If you wish to be kept updated on a daily basis on movements in the AM/IIoT world check out Twitter feed!

Innovation Hubs, focusing on the AM of tomorrow (Authentise Weekly News-In-Review – Week 27)

It is certain that AM is now becoming a staple of every product development laboratory on the planet. Some companies are taking their position to a whole new level by putting efforts and resources in AM innovation hubs. These facilities elevate the ability to delve deeper into AM, both in the present product development and in technology research for tomorrow’s machines. Private companies, like Parker Hannifin, are investing big in new facilities which will allow their engineers to explore new applications of emerging technologies and up their industrial advantage. On a larger scale, the UAE has recently opened their first ever 3D printing facility, part of a strategy to be world leaders in AM by 2030. By focusing so much on the capabilities of AM, businesses can come up with novel products for their market: Michelin came up with a new concept tire entirely revolving on 3D printing technology.

Parker Opens New Additive Manufacturing Facility to Accelerate Innovation in Product Design and Manufacturing

Parker Additive Manufacturing Facility

Parker Hannifin Corporation, the global leader in motion and control technologies, has opened a new state-of-the-art advanced manufacturing learning and development center […]. The facility will serve as a center of excellence where Parker engineers can explore new applications of emerging technologies such as additive manufacturing and collaborative robotics.

“Material printing technology is moving quickly towards commercial viability,” said Craig Maxwell, Vice President – Chief Technology and Innovation Officer. “The new facility and engineering talent located here represent an investment in the future of manufacturing.”

Read more here.

Launch of UAE’s first-ever 3D printing facility with Immensa Labs

SLS parts produced by Immensa Labs. Photo via Emirates 24/7.

The facility, which is based in Dubai, is part of the Dubai 3D printing strategy which was launched by Sheikh Mohammed bin Rashid Al Maktoum, Vice President and Prime Minister of UAE and Ruler of Dubai. The strategy aims to promote global implementation of 3D printing “for the service of humanity and promote the status of the UAE and Dubai as a leading hub of 3D printing technology by the year 2030.”

There are ample opportunities for organisations in the UAE to adopt AM to enhance their efficiencies and competitiveness, and we are focused on providing world-class and viable 3D printing solutions. – Fahmi Al-Shawwa, CEO of Immensa Technology Labs

Read more about the lab here.

Michelin unveils airless, biodegradable, 3D printed concept tire

The VISION concept tire. Photo via Jimmy Hamelin/Michelin.

At its International Mobility summit, Movin On, French tire manufacturer Michelin unveiled a new concept tire that is both airless and created with a 3D printer. Announcing the tire this week in Montreal, Canada, Michelin proposes a design for the future of sustainable mobility. The tire is rechargeable, biodegradable, complete with sensors for real-time monitoring, and claims to be completely 3D printed.

[…]VISION is possible since it is based on R&D know-how and we can already see the future applications, on which the Group is now working. It’s a promise that is within reach. – Mostapha El-Oulhani, Head of VISION Project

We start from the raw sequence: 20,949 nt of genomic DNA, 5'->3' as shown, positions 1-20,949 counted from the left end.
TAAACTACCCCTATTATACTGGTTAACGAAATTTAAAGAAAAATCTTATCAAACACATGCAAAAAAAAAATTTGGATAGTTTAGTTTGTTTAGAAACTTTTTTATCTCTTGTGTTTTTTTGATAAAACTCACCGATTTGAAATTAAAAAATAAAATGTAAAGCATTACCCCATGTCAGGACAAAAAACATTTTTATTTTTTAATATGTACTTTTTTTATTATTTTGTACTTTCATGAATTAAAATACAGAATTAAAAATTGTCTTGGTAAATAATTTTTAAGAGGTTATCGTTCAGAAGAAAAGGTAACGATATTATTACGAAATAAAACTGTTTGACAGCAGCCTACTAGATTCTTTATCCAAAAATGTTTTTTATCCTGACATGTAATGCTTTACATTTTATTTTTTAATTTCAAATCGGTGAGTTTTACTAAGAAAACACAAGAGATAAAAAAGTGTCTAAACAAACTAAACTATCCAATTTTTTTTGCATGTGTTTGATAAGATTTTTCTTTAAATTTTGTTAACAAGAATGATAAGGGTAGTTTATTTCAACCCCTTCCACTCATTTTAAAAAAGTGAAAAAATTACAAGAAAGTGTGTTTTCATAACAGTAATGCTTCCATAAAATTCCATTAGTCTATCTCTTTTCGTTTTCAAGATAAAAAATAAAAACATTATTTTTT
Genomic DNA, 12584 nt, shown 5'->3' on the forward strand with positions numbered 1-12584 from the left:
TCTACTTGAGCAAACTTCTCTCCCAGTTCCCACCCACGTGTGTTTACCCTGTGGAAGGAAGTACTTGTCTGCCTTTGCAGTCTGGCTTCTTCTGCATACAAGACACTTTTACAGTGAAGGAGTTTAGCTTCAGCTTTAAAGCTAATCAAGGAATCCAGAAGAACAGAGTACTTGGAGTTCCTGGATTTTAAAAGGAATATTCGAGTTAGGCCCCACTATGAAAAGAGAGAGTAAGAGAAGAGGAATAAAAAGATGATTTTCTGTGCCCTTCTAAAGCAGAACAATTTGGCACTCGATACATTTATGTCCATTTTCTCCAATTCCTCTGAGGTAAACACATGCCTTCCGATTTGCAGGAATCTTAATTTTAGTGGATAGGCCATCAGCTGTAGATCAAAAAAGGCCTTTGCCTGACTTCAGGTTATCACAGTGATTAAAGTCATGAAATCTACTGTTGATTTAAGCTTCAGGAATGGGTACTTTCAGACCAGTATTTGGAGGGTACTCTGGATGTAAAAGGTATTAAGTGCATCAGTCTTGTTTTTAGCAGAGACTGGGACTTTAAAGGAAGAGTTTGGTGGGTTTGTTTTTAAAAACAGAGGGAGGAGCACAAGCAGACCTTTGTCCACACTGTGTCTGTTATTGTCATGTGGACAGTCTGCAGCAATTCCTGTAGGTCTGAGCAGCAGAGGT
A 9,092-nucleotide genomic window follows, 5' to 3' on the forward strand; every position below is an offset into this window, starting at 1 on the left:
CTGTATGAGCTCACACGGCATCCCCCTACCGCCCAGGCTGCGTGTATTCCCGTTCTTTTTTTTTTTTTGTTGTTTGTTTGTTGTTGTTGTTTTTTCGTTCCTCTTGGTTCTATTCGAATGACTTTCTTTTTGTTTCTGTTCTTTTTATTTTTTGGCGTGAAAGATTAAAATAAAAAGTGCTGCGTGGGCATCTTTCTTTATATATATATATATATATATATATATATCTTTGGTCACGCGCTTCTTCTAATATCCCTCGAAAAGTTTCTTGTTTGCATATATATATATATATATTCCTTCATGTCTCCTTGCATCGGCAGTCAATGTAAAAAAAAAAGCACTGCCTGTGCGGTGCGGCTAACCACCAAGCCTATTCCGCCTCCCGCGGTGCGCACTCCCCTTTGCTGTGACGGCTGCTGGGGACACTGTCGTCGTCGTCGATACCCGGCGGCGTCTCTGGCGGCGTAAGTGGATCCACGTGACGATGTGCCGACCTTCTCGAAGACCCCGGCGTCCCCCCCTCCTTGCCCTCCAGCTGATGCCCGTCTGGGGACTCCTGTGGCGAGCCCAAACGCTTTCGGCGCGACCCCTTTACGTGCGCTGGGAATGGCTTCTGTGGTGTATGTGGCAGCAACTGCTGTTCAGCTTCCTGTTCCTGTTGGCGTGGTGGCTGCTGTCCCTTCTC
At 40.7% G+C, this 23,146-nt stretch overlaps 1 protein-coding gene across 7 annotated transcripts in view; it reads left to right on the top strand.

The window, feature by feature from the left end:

Read more about the concept tire here.

That’s it for this week, don’t forget to come back next week for another edition. In the mean time, our Twitter feed will be giving you constant updates on our services as well as the AM/IIoT world so come check it out!

Week in Review: Sept 5th to 11th – GE in the game!

Hello and welcome back to another Week in Review!

This has been a HUGE week for GE as it rocked the 3D printing market bidding $1.4 billion for the acquisition of SLM Solutions and Arcam. Its push into the AM market has been a driving force in the industry for years and now it’s looking to become the one actively pulling the strings. Here’s a good review of the deal. On the side we have exciting news coming from R&D around the world: telecommunications will soon get a major boost from 3D printed fiber optic tips and South Korea puts yet another 3D printed implant advancement in its wide ranging surgical arsenal.

Let’s get to it.

 

GE bidding $1.4B for Arcam and SLM, speeds up 3D printing push

The logo of General Electric is shown at their subsidiary company GE Aviation in Santa Ana, California April 13, 2016. REUTERS/Mike Blake - RTX2E4CJ

General Electric launched bids on Tuesday to buy two of the world’s top makers of machines for metal-based 3D printing – Sweden’s Arcam and Germany’s SLM Solutions – for a total $1.4 billion to bolster its position in the fast-growing technology. “Additive manufacturing will drive new levels of productivity for GE, our customers, including a wide array of additive manufacturing customers, and for the industrial world,” GE Chief Executive Jeff Immelt said in a statement.

Read more about the acquisition here.

 

Researchers devise method for 3D printing complex structures on micro optical fibers

A joint team of researchers have developed a new and innovative method for 3D printing minuscule but highly complex structures on tips of optical fibers, which have diameters as small as 125 micrometers. … “The development of this new technology offers many advantages in terms of reproducibility, flexibility in the design of optical structures, as well as cost” – Keiko Munechika, co-authore of the study.

Read the full article at 3ders.

 

Korea develops new 3D printed facial implants

image: nanjixiong

Professor Yoon Won-soo from Korea Polytechnic University  have developed a new biodegradable 3D printed implants’ material which will not only greatly avoid any complications but could also accelerate the regeneration of natural tissue. We’ve been using patients’ own bones to produce the implant for quite a long time, which could cause damage to the patient. This new material, however, could be made into satisfactory implants directly and is easier to implant with only two hours’ printing time compared to the original eight hours.

Read all about it here.

 

Authentise is sponsoring the Additive Manufacturing Conference 2016 this year. Check it out!